Banks struggle to build FX as liquidity slows

A sharp fall in liquidity this year has taken its toll on the foreign exchange market, with many platforms reporting significantly depleted volumes, but the illiquidity is also affecting banks.

Many large forex players are restructuring their businesses, and banks that have recently sought to grow their forex capabilities are struggling to maintain the momentum.

“Many banks have beefed-up their forex offering in recent years. From a cost-to-income point of view, it is very attractive, but if you are trying to make forex your core offering, going after the big institutional flows, well, those aren’t there. You have to enter into the market with the prospect of not making any money for a long time,” warns a senior foreign exchange trader at one European bank.

The reasons for building up a foreign exchange business in recent years have been fairly widely accepted. It has always been a relatively liquid market with a reliable client base that hasn’t suffered as much as the more exotic asset classes during the crisis, and it stands to be affected less heavily than other asset classes by regulation – particularly Basel III capital requirements.

Lloyds Banking Group is one bank that has been investing heavily in its foreign exchange business, launching a new single-dealer platform, Arena, in September 2011 and making a number of senior hires to its forex team, including Darren Coote, global head of forex spot trading, who joined the bank from UBS last year.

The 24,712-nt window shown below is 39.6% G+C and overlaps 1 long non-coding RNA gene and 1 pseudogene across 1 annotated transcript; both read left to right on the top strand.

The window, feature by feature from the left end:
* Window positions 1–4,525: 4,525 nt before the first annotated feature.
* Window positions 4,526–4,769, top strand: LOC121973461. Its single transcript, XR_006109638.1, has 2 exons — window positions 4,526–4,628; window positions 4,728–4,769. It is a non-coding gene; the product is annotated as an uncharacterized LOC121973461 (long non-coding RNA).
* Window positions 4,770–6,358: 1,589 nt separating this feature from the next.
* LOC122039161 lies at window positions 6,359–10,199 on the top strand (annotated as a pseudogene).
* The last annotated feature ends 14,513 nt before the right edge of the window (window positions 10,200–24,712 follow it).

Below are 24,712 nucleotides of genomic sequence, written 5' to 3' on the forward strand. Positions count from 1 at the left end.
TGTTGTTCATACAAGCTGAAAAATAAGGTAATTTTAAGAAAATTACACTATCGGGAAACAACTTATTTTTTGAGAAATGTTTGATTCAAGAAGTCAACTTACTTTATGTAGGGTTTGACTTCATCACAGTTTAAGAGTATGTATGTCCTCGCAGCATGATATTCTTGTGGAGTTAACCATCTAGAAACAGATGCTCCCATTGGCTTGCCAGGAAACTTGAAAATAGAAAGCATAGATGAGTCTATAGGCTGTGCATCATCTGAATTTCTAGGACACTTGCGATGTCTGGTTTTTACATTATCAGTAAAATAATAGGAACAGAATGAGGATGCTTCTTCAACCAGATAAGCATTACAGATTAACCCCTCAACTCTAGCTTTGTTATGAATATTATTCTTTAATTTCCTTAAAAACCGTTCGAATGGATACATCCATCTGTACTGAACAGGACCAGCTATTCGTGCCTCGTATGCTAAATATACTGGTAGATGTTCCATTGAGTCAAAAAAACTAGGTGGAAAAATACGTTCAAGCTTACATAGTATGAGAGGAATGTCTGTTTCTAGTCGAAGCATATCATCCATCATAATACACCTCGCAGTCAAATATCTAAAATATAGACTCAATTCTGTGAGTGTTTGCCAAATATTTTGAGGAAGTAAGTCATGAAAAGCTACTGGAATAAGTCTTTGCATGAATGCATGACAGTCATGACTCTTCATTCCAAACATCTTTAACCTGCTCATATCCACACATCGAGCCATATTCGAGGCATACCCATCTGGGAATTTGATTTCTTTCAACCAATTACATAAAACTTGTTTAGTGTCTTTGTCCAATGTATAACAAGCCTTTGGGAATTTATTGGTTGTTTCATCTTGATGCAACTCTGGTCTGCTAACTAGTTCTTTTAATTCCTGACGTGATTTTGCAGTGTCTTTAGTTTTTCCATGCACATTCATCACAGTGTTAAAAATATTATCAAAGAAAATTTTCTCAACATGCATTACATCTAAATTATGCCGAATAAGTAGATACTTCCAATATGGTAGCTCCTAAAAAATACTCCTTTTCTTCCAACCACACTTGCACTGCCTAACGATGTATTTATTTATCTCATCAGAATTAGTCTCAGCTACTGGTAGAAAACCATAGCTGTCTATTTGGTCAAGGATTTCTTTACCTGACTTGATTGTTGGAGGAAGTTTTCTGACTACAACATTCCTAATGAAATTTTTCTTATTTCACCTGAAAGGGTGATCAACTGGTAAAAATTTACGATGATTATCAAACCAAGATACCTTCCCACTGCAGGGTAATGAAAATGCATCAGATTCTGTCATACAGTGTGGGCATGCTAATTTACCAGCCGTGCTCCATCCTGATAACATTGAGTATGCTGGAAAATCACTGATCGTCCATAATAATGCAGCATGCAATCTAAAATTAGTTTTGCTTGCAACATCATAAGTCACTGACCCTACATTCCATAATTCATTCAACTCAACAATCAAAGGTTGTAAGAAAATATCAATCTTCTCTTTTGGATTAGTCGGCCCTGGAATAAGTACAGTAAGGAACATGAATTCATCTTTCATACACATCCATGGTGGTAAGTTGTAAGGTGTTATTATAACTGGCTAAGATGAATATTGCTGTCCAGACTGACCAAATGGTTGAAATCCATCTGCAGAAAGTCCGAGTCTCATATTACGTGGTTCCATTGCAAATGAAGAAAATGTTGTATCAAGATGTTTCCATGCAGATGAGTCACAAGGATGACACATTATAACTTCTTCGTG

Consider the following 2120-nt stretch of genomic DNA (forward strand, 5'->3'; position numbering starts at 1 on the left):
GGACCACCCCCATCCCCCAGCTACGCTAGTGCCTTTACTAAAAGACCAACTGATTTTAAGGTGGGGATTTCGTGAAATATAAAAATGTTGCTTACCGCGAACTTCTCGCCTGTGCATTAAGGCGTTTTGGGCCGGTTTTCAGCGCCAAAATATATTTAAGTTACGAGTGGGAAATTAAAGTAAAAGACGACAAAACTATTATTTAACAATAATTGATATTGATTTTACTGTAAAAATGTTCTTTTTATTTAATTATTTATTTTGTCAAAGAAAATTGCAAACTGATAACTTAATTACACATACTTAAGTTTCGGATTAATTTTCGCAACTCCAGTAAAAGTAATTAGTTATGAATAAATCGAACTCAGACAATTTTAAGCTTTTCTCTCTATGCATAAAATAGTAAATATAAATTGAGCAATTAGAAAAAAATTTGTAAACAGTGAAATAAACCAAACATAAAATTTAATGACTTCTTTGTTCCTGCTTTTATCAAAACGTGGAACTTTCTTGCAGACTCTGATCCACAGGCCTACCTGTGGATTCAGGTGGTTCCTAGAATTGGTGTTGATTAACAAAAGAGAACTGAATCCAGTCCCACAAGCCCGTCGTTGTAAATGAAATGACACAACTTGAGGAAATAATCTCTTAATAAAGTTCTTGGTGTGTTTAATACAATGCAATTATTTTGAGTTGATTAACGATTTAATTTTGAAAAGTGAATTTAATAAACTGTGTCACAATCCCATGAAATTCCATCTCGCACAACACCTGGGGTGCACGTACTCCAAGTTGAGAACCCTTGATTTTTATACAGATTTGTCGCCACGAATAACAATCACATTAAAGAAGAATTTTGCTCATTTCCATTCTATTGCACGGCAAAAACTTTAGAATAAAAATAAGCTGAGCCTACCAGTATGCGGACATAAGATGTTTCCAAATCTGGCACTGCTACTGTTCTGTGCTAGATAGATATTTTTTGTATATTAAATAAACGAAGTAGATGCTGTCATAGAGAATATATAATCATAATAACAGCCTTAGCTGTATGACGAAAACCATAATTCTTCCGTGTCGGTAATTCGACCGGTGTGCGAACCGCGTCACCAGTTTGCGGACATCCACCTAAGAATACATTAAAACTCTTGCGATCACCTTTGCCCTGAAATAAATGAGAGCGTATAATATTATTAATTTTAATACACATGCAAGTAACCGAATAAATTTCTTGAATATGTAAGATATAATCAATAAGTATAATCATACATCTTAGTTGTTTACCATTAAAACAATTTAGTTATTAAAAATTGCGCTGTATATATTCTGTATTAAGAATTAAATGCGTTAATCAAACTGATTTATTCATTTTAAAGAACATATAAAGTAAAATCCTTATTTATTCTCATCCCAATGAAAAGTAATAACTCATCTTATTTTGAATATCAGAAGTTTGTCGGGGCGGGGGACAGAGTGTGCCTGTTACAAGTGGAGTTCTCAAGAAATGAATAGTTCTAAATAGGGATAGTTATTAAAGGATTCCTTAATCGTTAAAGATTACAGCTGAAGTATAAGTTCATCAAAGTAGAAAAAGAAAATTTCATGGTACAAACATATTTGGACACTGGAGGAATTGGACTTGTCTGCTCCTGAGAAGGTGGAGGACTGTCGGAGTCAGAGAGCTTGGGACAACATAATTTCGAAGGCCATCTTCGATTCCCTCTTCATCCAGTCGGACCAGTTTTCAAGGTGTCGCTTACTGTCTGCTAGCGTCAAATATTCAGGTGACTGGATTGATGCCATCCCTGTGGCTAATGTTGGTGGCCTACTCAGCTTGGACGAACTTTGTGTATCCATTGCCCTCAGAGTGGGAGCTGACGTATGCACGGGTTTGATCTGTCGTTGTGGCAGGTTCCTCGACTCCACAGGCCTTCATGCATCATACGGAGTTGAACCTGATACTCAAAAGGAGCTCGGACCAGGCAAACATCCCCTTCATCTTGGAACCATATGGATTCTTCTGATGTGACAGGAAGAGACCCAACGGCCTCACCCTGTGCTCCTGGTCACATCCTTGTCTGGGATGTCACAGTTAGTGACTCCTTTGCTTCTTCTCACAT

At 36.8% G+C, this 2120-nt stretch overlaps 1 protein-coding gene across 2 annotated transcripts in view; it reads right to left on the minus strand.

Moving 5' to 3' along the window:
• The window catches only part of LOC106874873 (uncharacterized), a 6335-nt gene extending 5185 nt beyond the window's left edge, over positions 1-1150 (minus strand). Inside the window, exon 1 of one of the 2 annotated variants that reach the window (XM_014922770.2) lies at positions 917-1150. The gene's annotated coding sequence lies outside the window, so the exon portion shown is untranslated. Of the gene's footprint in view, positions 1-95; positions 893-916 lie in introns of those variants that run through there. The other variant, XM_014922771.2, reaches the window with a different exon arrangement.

“Our approach has been very focused, with selective hires in key segments. Uncertainty in the banking industry has provided us with excellent opportunities to invest in people and focus on building the right capabilities,” says Coote.

But a lower volume of institutional client activity results in fierce competition for business, in a market that has always been notorious for the level of competition between large banks. Spreads have to remain tight to keep attracting business, and the key to success in this environment is being able to appeal to a diverse range of client types rather than just institutional clients, say bankers.

“If you’re a bank that sees a lot of flow all day long, then it’s fine because you will likely make more money than you lose. However, if you see less flow, are less diverse, have a less broad client base, and you see that flow where there isn’t liquidity, you’re going to struggle,” warns Mark Johnson, global head of foreign exchange cash trading at HSBC in London.

“The net impact of being able to maintain that spread tightness has got to put a whole lot of cost pressure on the overall business model. Your spreads are tighter, volatility is down significantly, and volumes are down. The pie is shrinking fast,” adds Todd Sandoz, co-head of global currencies and emerging markets at Credit Suisse in London.

Some feel spreads have been too tight for too long, and that those prepared to offer more than just a competitive price will benefit in the current environment.

“The spreads have probably been too tight for the past three to four years,” says one spot trader. “There are a lot more professional outfits now that are prepared to stand there and be counted to facilitate that business, even if that means being more expensive. There are fewer bigger trades going through the market, and historically those trades have tended to stimulate other trades and other interest.”

Read more on the foreign exchange market at FX Week.


This article was first published on Risk

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